The council could not finalize the approval of tax rates. The county has not yet provided the numbers. The council continued that portion of the public hearing until the county provides the new rates.
In a letter from Governor Herbert to state employees, the Governor stated, “As you are likely aware, the Utah State Legislature’s recent action on H.B. 328 has generated a review of the State’s 4-10 hour workweek. To comply with legislative mandates and remain within budget constraints, while maintaining customer service, the State of Utah will return to operating hours of 8:00 a.m. to 5:00 p.m., Monday through Friday.
The council reported that the city has made the final payment on the city building.
4th of July Committee Report
The fourth of July committee reported to the council. They reviewed the agenda of events and talked about the many hours volunteered to make the day a success. They asked the city for an additional donation to the event and asked for help with the electrical at the park as well as the business licensing. The council expressed support and committed to help the committee solve the problems they are having.
The Utah Department of Transportation (UDOT) advises motorists and truckers using Interstate 84, as well as local residents in eastern Morgan County, that work will begin on a project to replace the roadway decks of the I-84 bridges over the Union Pacific Railroad at Taggart, Morgan County, beginning this week.
In a move that will provide some help for budget shortfalls at the Sheriff’s office, the Morgan City Council determined to contract with the county to have the services of an additional deputy for 84 days during the summer months.
The Morgan County Republican party elected new county officers at a well attended organizing convention on April 9 at the Morgan County Courthouse Auditorium. Outgoing president, Larry Hatch, expressed thanks to the party’s delegates for turning out in very nearly perfect attendance. It was the county delegates who cast the votes that put the new slate of officers in their respective positions.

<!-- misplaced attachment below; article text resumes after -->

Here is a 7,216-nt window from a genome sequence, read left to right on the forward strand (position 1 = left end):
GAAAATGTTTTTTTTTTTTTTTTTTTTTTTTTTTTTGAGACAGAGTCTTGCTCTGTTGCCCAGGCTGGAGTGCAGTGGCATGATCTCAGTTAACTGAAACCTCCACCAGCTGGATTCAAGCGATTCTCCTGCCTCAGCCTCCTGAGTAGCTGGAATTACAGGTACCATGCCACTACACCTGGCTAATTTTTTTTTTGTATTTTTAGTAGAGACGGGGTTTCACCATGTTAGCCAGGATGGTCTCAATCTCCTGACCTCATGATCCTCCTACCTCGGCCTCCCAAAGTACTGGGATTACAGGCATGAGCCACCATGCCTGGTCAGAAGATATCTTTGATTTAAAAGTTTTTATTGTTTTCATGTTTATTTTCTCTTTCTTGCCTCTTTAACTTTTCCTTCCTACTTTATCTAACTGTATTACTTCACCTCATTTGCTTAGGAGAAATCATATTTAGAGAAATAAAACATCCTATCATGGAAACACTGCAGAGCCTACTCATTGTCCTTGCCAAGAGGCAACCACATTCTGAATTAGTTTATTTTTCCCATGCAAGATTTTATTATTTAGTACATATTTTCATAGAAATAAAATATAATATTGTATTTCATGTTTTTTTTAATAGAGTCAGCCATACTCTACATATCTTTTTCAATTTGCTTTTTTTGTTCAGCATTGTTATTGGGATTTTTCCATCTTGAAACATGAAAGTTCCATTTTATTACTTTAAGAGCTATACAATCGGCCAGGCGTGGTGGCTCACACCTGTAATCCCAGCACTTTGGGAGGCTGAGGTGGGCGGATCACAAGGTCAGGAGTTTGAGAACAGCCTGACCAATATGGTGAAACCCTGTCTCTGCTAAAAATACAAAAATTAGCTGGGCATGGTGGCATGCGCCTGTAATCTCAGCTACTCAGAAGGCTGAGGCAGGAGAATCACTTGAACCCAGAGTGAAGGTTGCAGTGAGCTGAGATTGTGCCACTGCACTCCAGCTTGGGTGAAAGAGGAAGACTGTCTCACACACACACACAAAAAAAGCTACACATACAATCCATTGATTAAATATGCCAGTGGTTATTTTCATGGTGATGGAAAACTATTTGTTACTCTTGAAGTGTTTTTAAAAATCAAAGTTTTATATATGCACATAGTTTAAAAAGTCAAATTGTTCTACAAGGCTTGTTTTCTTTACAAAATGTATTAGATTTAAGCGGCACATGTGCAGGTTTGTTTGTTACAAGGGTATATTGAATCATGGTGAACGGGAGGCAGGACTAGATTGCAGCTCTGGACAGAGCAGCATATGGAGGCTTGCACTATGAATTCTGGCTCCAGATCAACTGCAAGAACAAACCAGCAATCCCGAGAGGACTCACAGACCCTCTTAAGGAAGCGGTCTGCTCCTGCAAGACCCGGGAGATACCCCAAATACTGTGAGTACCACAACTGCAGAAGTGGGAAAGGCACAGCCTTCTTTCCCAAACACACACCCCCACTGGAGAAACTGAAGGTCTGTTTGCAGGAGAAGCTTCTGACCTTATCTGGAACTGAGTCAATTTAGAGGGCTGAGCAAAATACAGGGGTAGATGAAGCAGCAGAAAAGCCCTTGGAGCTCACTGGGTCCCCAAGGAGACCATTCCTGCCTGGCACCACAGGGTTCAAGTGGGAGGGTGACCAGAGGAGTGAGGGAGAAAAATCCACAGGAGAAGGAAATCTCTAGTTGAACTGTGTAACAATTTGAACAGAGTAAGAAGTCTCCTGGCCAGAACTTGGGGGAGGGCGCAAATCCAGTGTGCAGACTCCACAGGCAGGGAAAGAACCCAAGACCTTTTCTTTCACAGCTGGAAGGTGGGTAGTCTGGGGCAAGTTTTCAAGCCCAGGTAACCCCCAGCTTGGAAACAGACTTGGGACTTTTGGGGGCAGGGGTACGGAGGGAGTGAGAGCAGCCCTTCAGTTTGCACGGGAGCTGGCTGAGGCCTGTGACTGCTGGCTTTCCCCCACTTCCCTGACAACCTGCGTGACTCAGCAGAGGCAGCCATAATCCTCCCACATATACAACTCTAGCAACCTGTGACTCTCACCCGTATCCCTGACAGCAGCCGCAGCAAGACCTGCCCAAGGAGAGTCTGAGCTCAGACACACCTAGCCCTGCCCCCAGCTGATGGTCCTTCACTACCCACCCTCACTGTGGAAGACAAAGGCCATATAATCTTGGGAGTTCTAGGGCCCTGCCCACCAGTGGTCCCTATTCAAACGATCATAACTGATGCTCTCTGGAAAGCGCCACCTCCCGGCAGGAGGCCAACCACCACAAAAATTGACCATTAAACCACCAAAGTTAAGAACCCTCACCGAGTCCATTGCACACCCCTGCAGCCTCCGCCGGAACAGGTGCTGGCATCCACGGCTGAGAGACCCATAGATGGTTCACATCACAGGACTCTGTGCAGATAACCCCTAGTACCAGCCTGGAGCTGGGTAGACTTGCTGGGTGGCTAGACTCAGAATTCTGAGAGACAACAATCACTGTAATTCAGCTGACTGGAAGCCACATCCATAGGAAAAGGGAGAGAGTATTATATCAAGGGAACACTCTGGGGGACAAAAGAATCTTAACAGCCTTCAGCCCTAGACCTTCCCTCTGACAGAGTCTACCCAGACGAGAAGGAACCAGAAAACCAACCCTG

In council meeting Member Ned Mecham came out swinging against the animal control building. Mecham said, “I have talked to people from both ends of this county. The only ones I hear that are excited about this building is on the county council. I haven’t talked to one person in this county that think it’s a great idea for the county to go more in debt. Last year we went one and a half million for the road bond and this is another $600,000 that has been approved for a building for twenty five years. I haven’t talked to anyone that thinks that this county going into debt is a good thing. I know if this is put on the ballot, I know that the county would defeat it and I know our budget this year. I know that the road department is a mess and is going to need to take money out of the general fund. I know that our Sheriff’s department is going to need money out of the general fund…I know we are going to need more money for the school resource officer. I know that diesel now is up 30-35% and I know gasoline is up 30-35% which is going to take a lot more money for fuel out of our general fund. I think it is a disservice to citizens of this county to go further in debt…”
Federal charges have been filed against former Morgan County council administrator Garth Day. Charges were dropped at the state level several months ago as the investigation was turned over to federal officials. At the time that the case was turned over to federal jurisdiction, County Attorney Jann Farris said, ““My fear is that Garth will be released immediately from the prison [state prison] due to the non-violent nature of his crimes and his lack of a criminal record and prison overcrowding. I do not feel like that would be appropriate considering the damage he has done. In the federal system he will more likely get and serve a significant prison sentence. In my judgment that will be in the best interest of justice.”